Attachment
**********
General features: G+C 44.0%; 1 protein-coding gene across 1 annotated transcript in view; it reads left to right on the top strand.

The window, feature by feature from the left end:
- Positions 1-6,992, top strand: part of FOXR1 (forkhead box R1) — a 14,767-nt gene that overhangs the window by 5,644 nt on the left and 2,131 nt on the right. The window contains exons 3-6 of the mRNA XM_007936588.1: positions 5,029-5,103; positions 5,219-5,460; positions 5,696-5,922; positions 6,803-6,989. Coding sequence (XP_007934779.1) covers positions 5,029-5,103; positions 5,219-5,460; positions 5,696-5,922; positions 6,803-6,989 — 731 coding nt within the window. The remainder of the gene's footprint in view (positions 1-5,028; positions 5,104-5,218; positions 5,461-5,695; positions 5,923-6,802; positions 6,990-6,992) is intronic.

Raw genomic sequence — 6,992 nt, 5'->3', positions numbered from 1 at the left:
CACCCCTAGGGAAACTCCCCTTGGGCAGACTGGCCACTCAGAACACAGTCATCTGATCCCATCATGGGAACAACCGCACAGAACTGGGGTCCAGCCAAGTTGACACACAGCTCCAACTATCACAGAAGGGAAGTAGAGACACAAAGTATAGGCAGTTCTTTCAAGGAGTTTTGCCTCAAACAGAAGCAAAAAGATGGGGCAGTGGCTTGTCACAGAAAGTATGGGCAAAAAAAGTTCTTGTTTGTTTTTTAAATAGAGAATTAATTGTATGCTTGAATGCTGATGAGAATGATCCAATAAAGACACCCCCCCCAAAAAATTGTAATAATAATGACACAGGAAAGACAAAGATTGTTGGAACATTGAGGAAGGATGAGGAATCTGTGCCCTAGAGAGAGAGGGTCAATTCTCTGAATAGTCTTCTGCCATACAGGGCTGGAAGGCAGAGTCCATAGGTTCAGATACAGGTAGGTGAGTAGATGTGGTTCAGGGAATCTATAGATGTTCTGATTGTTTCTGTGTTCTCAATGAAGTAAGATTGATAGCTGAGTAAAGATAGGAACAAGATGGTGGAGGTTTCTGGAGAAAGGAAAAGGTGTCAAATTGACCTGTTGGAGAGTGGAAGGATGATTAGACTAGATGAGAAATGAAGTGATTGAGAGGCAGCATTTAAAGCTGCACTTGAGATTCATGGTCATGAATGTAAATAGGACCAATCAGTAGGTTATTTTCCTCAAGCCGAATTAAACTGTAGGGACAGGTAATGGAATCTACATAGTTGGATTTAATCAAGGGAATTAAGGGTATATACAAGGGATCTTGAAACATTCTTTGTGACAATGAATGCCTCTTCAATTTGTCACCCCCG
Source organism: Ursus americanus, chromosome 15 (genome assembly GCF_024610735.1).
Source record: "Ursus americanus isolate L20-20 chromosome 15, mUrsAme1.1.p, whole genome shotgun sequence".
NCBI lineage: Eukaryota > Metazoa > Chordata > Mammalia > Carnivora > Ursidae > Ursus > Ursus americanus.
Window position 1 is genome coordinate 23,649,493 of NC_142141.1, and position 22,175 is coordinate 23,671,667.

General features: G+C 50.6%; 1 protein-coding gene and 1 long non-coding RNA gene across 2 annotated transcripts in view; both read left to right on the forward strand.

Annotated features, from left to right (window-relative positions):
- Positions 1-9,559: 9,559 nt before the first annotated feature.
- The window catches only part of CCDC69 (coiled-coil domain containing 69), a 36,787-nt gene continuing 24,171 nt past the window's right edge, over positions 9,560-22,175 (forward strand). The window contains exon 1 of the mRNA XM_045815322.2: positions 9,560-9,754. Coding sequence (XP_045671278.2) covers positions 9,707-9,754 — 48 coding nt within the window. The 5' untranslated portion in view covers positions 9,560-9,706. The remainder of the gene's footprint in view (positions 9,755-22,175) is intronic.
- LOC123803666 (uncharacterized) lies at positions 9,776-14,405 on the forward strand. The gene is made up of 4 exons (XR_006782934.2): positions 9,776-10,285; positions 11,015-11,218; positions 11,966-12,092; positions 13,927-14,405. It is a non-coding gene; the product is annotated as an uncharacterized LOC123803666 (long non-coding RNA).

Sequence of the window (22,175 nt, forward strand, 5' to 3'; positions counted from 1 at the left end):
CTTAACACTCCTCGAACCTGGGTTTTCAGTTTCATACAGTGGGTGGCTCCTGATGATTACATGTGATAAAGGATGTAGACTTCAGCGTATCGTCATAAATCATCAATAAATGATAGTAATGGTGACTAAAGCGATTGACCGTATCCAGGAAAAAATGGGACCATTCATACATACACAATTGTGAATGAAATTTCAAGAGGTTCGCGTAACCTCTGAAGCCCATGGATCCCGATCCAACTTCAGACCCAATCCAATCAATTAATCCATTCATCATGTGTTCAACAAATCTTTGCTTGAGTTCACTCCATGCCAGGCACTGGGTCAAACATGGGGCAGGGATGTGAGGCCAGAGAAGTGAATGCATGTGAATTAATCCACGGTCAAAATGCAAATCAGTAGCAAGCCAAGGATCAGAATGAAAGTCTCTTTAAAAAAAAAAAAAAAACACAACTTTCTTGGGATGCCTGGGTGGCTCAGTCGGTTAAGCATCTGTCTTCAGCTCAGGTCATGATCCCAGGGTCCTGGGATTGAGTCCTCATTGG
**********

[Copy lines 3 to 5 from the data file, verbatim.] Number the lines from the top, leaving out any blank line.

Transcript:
- Positions 1-6,992, top strand: part of FOXR1 (forkhead box R1) — a 14,767-nt gene that overhangs the window by 5,644 nt on the left and 2,131 nt on the right. The window contains exons 3-6 of the mRNA XM_007936588.1: positions 5,029-5,103; positions 5,219-5,460; positions 5,696-5,922; positions 6,803-6,989. Coding sequence (XP_007934779.1) covers positions 5,029-5,103; positions 5,219-5,460; positions 5,696-5,922; positions 6,803-6,989 — 731 coding nt within the window. The remainder of the gene's footprint in view (positions 1-5,028; positions 5,104-5,218; positions 5,461-5,695; positions 5,923-6,802; positions 6,990-6,992) is intronic.

Raw genomic sequence — 6,992 nt, 5'->3', positions numbered from 1 at the left:
CACCCCTAGGGAAACTCCCCTTGGGCAGACTGGCCACTCAGAACACAGTCATCTGATCCCATCATGGGAACAACCGCACAGAACTGGGGTCCAGCCAAGTTGACACACAGCTCCAACTATCACAGAAGGGAAGTAGAGACACAAAGTATAGGCAGTTCTTTCAAGGAGTTTTGCCTCAAACAGAAGCAAAAAGATGGGGCAGTGGCTTGTCACAGAAAGTATGGGCAAAAAAAGTTCTTGTTTGTTTTTTAAATAGAGAATTAATTGTATGCTTGAATGCTGATGAGAATGATCCAATAAAGACACCCCCCCCAAAAAATTGTAATAATAATGACACAGGAAAGACAAAGATTGTTGGAACATTGAGGAAGGATGAGGAATCTGTGCCCTAGAGAGAGAGGGTCAATTCTCTGAATAGTCTTCTGCCATACAGGGCTGGAAGGCAGAGTCCATAGGTTCAGATACAGGTAGGTGAGTAGATGTGGTTCAGGGAATCTATAGATGTTCTGATTGTTTCTGTGTTCTCAATGAAGTAAGATTGATAGCTGAGTAAAGATAGGAACAAGATGGTGGAGGTTTCTGGAGAAAGGAAAAGGTGTCAAATTGACCTGTTGGAGAGTGGAAGGATGATTAGACTAGATGAGAAATGAAGTGATTGAGAGGCAGCATTTAAAGCTGCACTTGAGATTCATGGTCATGAATGTAAATAGGACCAATCAGTAGGTTATTTTCCTCAAGCCGAATTAAACTGTAGGGACAGGTAATGGAATCTACATAGTTGGATTTAATCAAGGGAATTAAGGGTATATACAAGGGATCTTGAAACATTCTTTGTGACAATGAATGCCTCTTCAATTTGTCACCCCCG